Monday, April 02, 2012

Reviewing the Mail: Week of 3/31

The last books from the Mighty Month of March! This is so intensely exciting that I can barely type out these words! Dispatches from the realms of the written word -- all freeze-dried between covers and sold for a pittance to anyone who can find them in the few outlets remaining! Can you understand how earth-shattering these volumes are?! You must imagine that I am screaming all of this at you at the highest possible volume!

First up, since it's on top of the pile [1] is Rhiannon Frater's Siege, which is the third book in her cheerily-titled series "As the World Dies." (I will be so happy when this current boom of kill-everyone-in-the-world-except-my-perky-protagonists books ends; I much prefer speculative fiction when it tries to imagine solutions and possibilities, rather than mega-death and misery.) I saw but did not read the first two books in this series -- I'm really, really not the best reviewer for zombie books, so I'm sure Frater would be happier if I didn't review her books -- but, for those you who like the unquiet dead chewing on flesh while plucky female protagonists try to save civilization somewhere in the wilds of post-apocalyptic Texas, this one (which appears to be the finale of a trilogy) hits retailers on April 24th as a trade paperback from Tor.

And then there's Brian Evenson's Immobility, which I'm afraid is another apocalypse novel. (This one has something that I'm doubly afraid is called the "Kollaps," implying that spelling rather than civilization may have taken the first hit.) The flap copy is in second person, but, thankfully, the book itself does not seem to be. Evenson is a respected writer in the horror community -- his last novel, Last Days, was well-reviewed, and he has won at least one IHG award. Anyway, this book is about one paralyzed guy, after that "Kollaps," who is dragged off somewhere by some people to do something -- the letter and flap copy is all mysterious, tarting up its lack of specificity in that flashy second-person style -- and, one presumes, it will all be Meaningful and also Horrifying. So far, I'm not convinced. Immobility comes from Tor as a hardcover on April 10th.

I saw A.M. Dellamonica's new novel Blue Magic as n advance review copy back in January and wrote about it thusly:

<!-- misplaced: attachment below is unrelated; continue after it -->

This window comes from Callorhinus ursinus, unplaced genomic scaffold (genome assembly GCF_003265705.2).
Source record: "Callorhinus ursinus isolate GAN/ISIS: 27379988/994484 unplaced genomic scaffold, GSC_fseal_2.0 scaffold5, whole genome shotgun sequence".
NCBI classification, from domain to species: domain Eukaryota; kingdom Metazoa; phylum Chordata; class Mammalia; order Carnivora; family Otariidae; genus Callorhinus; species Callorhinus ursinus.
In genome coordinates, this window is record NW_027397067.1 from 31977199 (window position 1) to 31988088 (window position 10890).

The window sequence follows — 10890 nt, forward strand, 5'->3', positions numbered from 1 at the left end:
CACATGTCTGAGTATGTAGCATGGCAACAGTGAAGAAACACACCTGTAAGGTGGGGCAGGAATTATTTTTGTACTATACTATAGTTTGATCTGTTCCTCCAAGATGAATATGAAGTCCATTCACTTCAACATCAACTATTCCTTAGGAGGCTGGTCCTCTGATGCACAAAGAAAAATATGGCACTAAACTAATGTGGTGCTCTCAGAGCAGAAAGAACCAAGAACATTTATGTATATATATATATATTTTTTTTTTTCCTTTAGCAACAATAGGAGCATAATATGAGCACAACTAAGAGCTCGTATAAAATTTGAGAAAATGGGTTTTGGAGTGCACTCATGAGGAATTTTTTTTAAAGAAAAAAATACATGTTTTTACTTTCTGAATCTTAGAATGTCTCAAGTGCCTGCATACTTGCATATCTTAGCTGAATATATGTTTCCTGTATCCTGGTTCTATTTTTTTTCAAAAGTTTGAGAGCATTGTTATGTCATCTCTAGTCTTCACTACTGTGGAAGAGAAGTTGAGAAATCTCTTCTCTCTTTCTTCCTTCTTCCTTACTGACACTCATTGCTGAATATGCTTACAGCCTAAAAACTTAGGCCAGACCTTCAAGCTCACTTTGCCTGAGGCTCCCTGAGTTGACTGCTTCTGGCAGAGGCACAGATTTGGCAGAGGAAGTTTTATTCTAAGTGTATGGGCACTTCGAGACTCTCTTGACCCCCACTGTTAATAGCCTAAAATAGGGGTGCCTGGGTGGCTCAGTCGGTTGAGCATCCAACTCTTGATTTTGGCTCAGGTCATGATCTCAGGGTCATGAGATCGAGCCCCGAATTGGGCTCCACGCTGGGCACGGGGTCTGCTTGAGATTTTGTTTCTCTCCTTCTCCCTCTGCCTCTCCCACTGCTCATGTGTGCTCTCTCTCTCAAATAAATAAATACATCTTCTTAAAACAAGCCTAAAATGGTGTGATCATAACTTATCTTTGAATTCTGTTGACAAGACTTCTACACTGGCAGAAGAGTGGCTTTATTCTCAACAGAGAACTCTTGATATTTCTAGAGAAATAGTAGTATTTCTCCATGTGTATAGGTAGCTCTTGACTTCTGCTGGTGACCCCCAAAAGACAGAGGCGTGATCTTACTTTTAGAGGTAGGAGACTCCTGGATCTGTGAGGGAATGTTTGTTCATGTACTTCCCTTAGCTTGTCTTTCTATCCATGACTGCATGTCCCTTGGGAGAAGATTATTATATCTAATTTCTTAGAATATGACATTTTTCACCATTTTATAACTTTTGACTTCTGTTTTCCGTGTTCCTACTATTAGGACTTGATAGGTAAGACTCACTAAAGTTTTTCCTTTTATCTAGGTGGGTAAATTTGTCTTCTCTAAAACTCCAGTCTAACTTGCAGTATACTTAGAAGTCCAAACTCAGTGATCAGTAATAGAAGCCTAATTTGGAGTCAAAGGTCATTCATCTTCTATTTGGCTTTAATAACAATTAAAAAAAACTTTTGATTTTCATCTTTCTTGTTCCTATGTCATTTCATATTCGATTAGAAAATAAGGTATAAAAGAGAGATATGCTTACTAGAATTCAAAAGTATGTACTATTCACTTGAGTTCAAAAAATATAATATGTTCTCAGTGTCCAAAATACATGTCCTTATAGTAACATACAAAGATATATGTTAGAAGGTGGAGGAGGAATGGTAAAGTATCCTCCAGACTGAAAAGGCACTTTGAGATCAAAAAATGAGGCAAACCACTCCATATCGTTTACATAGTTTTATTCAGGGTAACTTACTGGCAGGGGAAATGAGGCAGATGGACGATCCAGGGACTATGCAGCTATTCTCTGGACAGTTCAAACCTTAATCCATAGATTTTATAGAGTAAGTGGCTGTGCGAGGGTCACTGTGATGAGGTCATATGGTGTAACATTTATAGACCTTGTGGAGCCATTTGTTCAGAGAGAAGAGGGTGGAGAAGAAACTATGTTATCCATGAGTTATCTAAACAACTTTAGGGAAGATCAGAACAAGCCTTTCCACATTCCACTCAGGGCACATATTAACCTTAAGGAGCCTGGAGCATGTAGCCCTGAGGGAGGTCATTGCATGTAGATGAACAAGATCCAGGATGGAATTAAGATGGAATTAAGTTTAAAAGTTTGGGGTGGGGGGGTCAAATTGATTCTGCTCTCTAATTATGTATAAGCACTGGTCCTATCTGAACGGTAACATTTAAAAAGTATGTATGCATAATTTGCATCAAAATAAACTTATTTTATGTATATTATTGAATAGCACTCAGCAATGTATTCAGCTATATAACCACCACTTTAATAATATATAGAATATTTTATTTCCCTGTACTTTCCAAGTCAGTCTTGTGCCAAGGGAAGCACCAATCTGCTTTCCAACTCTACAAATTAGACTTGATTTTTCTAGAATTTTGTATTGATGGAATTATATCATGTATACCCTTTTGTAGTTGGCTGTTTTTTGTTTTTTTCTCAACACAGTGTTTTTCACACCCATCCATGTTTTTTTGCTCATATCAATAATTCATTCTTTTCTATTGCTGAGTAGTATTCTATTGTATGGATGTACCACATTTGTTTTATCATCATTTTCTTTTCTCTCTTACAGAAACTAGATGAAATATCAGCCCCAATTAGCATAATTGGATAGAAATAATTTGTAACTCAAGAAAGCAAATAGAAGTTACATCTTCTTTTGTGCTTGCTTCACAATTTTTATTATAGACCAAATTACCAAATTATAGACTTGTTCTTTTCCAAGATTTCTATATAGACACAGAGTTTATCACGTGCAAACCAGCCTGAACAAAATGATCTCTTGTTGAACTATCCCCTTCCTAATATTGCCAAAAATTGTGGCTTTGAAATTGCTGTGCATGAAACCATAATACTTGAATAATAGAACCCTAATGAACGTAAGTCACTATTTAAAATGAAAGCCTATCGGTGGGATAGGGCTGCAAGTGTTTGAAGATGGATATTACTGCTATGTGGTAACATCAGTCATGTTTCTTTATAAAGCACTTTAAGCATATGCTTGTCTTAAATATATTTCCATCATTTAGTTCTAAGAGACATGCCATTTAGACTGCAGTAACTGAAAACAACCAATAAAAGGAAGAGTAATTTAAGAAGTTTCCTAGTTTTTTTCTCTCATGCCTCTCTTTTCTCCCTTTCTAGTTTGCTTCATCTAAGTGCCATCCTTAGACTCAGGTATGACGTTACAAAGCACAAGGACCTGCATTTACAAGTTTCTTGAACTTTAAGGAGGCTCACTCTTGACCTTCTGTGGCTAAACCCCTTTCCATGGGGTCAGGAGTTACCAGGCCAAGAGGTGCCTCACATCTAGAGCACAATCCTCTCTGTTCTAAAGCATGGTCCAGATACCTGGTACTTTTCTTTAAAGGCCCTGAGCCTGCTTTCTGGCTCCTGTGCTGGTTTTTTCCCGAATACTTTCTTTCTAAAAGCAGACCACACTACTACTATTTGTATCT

My first sequel this week is A.M. Dellamonica's Blue Magic, which follows last year's contemporary fantasy Indigo Springs and continues the story of the underground river of pure magic (Vithagua) and the two people who found it: one of whom wants to rule the world, the other to heal it. This one is a trade paperback from Tor in April.
It's now a real book, and I still haven't read it.

I've seen good interesting reviews of the manga series called The Drops of God -- by Tadashi Agi and Shu Okimoto, about wine and wine-lovers, which has been a huge hit in France, unsurprisingly -- but I've never read it. What I have here is the third volume, which is probably not the place to begin. This volume, like the ones before it, is published by Vertical in the USA, and is now available.

Forged in Fire is the third volume in an urban fantasy series by J.A. Pitts about Sarah Jane Beauhall, blacksmith turned dragon slayer -- the first was Black Blade Blues -- and it's coming from Tor as a hardcover in June. The magical background of this series looks to be more Wagnerian than usual -- those dragons, and a reference to the god Odin, and dwarves in previous books -- but it's set in the Pacific Northwest (home of sparkly vampires), in case that rings anyone's bell.

And last this time out is Paul Melko's novel The Broken Universe, also coming from Tor as a hardcover in June. (I read Melko's first novel, Singularity's Ring, in 2008, and liked it, but I seem to have missed his in-between book, The Walls of the Universe, which I suspect may be related to this one.) It's a SFnal adventure novel of multiple universes, possibly the distant spawn of Fred Pohl's great The Coming of the Quantum Cats, in its multiple-versions-of-the-same-person cast and fate-of-the-worlds stakes.

[1] I used to carefully organize the stack of books for "Reviewing the Mail" each week, to have a book I really liked first, another one last, and then try to shape the middle somehow. But, like anything else you do regularly for several years, that plan has mutated, and now they mostly get covered in whatever order the pile stands on Sunday morning.


RobB said...

I stick with the tried and true alphabetical order.

Paul said...

Yep, The Broken Universe is a sequel to The Walls of the Universe.

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